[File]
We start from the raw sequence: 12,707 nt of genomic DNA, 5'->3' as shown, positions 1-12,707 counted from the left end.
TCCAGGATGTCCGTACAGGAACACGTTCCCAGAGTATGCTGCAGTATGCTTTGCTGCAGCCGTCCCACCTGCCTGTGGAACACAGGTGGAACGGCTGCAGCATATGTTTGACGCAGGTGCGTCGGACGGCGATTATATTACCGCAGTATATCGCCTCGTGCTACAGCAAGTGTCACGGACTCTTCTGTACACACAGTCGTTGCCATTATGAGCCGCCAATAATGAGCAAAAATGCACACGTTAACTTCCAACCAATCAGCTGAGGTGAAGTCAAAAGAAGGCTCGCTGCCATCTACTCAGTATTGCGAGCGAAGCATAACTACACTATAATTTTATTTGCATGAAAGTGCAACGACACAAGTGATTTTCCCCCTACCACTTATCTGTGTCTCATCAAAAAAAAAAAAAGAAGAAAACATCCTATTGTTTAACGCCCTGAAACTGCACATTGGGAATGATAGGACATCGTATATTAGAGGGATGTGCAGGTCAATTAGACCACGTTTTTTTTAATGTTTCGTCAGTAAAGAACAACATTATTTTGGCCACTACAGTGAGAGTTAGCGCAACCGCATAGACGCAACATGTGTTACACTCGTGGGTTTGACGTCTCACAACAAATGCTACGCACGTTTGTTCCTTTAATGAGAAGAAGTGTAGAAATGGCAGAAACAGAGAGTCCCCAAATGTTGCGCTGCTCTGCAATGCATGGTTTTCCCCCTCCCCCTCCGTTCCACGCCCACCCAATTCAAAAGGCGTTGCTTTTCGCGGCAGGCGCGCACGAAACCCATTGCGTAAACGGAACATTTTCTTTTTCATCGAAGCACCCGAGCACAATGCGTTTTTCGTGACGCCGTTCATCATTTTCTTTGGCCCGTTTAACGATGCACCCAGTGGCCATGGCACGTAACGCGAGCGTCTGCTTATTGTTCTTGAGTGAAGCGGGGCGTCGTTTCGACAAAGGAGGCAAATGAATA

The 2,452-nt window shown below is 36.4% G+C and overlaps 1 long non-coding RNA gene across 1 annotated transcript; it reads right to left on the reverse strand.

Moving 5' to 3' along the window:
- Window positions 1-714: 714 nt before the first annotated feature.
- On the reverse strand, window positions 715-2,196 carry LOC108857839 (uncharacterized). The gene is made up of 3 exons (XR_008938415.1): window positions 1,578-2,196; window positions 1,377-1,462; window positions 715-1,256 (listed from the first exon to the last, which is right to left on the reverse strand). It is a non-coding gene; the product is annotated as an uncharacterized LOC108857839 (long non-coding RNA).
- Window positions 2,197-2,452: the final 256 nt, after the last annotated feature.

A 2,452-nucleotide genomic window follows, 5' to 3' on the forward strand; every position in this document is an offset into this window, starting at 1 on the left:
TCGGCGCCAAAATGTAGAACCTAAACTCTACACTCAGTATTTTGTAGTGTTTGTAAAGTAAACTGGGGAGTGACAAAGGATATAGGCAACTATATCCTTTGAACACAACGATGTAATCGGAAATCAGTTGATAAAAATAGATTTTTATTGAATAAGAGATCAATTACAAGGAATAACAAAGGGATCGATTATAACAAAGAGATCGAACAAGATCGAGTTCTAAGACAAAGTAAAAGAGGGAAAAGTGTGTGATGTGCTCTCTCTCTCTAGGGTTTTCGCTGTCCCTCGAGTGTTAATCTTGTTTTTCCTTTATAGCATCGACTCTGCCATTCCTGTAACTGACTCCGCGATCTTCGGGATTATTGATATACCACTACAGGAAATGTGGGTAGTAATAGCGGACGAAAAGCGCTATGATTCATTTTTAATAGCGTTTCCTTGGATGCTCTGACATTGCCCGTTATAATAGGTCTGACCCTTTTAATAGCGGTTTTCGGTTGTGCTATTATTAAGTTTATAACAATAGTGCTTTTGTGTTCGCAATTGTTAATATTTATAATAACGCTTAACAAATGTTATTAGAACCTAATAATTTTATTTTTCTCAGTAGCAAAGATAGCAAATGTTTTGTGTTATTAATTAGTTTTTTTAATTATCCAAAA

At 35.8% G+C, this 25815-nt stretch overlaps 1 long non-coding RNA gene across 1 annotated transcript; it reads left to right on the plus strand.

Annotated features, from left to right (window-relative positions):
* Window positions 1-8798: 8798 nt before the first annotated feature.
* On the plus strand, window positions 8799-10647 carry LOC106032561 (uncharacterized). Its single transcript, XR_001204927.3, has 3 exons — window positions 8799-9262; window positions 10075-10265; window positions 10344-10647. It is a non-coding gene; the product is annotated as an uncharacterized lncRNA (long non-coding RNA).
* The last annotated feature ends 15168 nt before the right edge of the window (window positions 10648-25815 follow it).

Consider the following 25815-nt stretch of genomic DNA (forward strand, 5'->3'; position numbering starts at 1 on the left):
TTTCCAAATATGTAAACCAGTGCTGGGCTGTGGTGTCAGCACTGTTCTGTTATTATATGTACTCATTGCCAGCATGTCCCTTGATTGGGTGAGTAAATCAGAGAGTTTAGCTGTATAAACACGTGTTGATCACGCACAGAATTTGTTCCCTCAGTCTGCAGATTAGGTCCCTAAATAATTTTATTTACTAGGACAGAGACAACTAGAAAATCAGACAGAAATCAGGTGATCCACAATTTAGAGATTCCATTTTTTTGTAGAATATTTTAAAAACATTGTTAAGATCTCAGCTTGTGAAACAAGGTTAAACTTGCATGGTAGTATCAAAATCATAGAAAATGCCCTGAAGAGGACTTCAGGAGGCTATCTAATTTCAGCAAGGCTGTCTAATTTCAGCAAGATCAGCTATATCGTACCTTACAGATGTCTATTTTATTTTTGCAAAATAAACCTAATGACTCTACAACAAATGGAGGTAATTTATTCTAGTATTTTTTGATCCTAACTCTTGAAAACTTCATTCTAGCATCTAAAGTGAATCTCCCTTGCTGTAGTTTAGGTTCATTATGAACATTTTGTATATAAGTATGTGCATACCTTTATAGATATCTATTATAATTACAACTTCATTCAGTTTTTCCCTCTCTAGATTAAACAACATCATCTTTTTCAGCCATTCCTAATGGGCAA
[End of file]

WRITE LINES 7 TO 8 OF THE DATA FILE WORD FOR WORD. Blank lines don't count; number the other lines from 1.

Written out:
- Window positions 2,197-2,452: the final 256 nt, after the last annotated feature.

A 2,452-nucleotide genomic window follows, 5' to 3' on the forward strand; every position in this document is an offset into this window, starting at 1 on the left: